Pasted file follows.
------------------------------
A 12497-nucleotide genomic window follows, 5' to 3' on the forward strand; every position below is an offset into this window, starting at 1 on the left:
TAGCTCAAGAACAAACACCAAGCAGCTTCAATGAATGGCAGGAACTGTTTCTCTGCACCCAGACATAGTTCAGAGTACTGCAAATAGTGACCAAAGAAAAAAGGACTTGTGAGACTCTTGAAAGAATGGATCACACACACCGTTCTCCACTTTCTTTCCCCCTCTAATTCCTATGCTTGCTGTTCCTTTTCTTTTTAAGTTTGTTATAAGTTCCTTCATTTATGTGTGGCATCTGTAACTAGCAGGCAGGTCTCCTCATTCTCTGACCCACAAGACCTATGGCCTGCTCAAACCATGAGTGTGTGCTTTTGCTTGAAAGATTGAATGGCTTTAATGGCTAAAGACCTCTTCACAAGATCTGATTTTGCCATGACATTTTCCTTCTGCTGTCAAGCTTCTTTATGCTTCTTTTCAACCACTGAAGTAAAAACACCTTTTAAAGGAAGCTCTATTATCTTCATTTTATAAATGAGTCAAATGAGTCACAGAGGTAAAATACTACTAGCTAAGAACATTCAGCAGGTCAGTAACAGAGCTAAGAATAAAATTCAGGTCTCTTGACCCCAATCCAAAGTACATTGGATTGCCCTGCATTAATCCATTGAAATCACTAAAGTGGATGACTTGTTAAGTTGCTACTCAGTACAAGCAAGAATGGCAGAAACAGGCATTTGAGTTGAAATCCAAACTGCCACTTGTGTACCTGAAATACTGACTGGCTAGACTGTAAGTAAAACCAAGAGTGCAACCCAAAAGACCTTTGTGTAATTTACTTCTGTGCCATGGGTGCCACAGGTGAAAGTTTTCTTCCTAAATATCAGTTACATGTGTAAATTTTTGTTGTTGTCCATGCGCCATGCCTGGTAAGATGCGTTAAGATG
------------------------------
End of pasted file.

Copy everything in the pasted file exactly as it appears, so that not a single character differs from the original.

A 12497-nucleotide genomic window follows, 5' to 3' on the forward strand; every position below is an offset into this window, starting at 1 on the left:
TAGCTCAAGAACAAACACCAAGCAGCTTCAATGAATGGCAGGAACTGTTTCTCTGCACCCAGACATAGTTCAGAGTACTGCAAATAGTGACCAAAGAAAAAAGGACTTGTGAGACTCTTGAAAGAATGGATCACACACACCGTTCTCCACTTTCTTTCCCCCTCTAATTCCTATGCTTGCTGTTCCTTTTCTTTTTAAGTTTGTTATAAGTTCCTTCATTTATGTGTGGCATCTGTAACTAGCAGGCAGGTCTCCTCATTCTCTGACCCACAAGACCTATGGCCTGCTCAAACCATGAGTGTGTGCTTTTGCTTGAAAGATTGAATGGCTTTAATGGCTAAAGACCTCTTCACAAGATCTGATTTTGCCATGACATTTTCCTTCTGCTGTCAAGCTTCTTTATGCTTCTTTTCAACCACTGAAGTAAAAACACCTTTTAAAGGAAGCTCTATTATCTTCATTTTATAAATGAGTCAAATGAGTCACAGAGGTAAAATACTACTAGCTAAGAACATTCAGCAGGTCAGTAACAGAGCTAAGAATAAAATTCAGGTCTCTTGACCCCAATCCAAAGTACATTGGATTGCCCTGCATTAATCCATTGAAATCACTAAAGTGGATGACTTGTTAAGTTGCTACTCAGTACAAGCAAGAATGGCAGAAACAGGCATTTGAGTTGAAATCCAAACTGCCACTTGTGTACCTGAAATACTGACTGGCTAGACTGTAAGTAAAACCAAGAGTGCAACCCAAAAGACCTTTGTGTAATTTACTTCTGTGCCATGGGTGCCACAGGTGAAAGTTTTCTTCCTAAATATCAGTTACATGTGTAAATTTTTGTTGTTGTCCATGCGCCATGCCTGGTAAGATGCGTTAAGATG